“All of these various deals come with a variety of IP and other legal obligations. Combined with the fact that a single drug discovery project may require use of multiple tools and funding resources, a significant amount of our effort is now going into alliance management and IP tracking for each project.”
Kelly Sexton, associate vice-president for research and Innovation Partnerships at University of Michigan, notes: “At Innovation Partnerships, we now have three core units that allow us to provide a singular interface to support research commercialisation at University of Michigan: Corporate Research Alliances, Licensing, and Ventures. We often find that companies that are interested in exploring a sponsored research collaboration are also interested in learning about startup companies in their area of interest. By having a corporate alliances unit that can quickly connect companies with existing faculty research programs, IP portfolios and startups, we are able to lay the groundwork for a multi-faceted collaboration.”
Marty Reid, interim executive director of the SETsquared Partnership, states: “From our IKEEP Programme, which helps students start their entrepreneurial journey and the Innovate UK funded ICURe, which helps early career researchers commercialise their research, through to our six business acceleration centres and Scale-Up Programme, we’ve developed an end-to-end portfolio of programmes so that entrepreneurial talent can find local support that’s right for them whilst also enabling potential investors and funding bodies curated insight and access to an incredibly rich pipeline of opportunities.”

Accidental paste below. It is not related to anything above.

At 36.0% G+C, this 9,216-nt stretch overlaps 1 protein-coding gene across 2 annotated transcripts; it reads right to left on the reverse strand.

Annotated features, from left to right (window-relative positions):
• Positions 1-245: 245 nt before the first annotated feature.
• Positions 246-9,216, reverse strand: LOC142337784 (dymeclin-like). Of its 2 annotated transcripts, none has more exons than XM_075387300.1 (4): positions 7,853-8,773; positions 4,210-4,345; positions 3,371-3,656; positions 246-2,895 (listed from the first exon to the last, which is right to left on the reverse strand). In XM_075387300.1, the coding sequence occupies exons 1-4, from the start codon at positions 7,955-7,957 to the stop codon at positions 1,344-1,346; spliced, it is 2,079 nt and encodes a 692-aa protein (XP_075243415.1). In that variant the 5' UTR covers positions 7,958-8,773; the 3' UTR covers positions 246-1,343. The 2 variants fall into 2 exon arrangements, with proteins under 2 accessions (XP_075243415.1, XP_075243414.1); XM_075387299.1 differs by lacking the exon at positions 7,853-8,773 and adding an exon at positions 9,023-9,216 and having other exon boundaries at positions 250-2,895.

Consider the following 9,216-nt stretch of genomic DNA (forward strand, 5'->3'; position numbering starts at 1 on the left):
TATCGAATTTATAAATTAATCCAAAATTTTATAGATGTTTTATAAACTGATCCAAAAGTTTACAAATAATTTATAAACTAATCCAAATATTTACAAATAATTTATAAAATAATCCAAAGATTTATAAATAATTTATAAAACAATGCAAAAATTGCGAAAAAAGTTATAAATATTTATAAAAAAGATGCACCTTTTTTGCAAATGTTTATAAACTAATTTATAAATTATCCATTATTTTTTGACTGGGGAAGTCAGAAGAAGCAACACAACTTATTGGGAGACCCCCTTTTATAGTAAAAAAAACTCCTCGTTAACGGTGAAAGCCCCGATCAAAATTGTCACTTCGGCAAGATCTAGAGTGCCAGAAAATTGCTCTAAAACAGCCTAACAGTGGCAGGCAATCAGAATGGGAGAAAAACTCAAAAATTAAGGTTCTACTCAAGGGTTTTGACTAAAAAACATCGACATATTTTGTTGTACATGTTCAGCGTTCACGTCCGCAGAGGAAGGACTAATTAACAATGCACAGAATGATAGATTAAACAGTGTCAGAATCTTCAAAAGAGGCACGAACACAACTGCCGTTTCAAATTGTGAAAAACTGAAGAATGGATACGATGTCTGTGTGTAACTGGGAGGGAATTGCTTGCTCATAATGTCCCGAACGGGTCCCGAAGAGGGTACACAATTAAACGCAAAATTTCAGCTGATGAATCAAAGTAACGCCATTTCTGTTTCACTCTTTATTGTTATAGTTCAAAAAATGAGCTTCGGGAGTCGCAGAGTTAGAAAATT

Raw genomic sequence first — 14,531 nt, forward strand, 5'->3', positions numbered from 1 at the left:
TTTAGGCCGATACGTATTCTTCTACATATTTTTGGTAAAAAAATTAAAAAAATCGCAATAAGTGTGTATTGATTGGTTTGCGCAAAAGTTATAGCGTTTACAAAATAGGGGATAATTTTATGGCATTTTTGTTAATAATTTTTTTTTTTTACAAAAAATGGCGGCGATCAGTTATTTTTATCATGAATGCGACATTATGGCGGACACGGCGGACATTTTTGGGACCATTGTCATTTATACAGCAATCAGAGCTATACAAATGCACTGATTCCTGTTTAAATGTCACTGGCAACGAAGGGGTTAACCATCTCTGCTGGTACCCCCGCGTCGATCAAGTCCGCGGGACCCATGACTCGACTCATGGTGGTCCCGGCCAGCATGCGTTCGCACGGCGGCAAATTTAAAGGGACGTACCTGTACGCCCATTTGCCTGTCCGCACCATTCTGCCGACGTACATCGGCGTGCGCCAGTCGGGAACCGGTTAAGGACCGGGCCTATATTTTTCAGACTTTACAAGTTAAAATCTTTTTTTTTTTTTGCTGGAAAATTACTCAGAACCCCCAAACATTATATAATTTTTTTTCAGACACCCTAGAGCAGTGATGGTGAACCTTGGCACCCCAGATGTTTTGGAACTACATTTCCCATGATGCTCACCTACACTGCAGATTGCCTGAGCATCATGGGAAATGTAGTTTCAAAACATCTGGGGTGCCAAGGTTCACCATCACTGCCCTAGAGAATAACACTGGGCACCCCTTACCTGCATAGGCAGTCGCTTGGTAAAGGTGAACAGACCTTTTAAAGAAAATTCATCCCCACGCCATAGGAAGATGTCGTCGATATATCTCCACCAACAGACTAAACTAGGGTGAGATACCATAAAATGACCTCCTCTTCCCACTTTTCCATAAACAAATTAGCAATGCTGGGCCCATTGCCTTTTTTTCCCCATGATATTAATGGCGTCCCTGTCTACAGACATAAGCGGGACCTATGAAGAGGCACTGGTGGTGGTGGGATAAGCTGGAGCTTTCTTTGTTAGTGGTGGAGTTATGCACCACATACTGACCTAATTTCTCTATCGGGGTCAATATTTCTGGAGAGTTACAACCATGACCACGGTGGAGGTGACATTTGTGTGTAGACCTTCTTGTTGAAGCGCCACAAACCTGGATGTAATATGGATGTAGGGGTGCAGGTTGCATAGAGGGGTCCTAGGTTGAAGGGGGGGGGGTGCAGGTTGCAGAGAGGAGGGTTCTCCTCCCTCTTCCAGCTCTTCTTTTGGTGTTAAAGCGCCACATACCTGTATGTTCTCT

Kimberly Gramm became the inaugural chief innovation and entrepreneur officer at Tulane University in July 2022 to launch the Tulane University Innovation Institute. She says: “The Tulane University Innovation Institute is in its inaugural year, a university-wide presidential initiative designed to convert university research and ideas into marketable products, services, and startup ventures. The Institute is made up of three basic pillars and includes commercialise university IP, support faculty and student entrepreneurship education and programming, and help the New Orleans’ community of innovators realise their entrepreneurship goals.
“The Institute is in the heart of Tulane’s massive downtown campus expansion and revitalization effort, the cornerstone of which is the renovation of the historic Charity Hospital into research, education, and innovation space. In its first year, the Institute has launched several key programmes.
“The Institute has also launched a monthly seminar series engaging alums as innovation and entrepreneurship experts to help educate the Tulane community.”
Alastair Hick, chief commercialisation officer at Monash University, observes: “The rise of founder-led spinouts, where researchers take a much more active role in the spin out process.” He says: “For Monash this is highlighted by Additive Assurance, focussed on quality assurance in additive manufacturing, which received a seed round led by IP Group. Additive Assurance have had significant support from Monash via proof-of-concept funds, mentoring, accelerator programs and access to IP Group investment funding, much of which was not in place five years ago.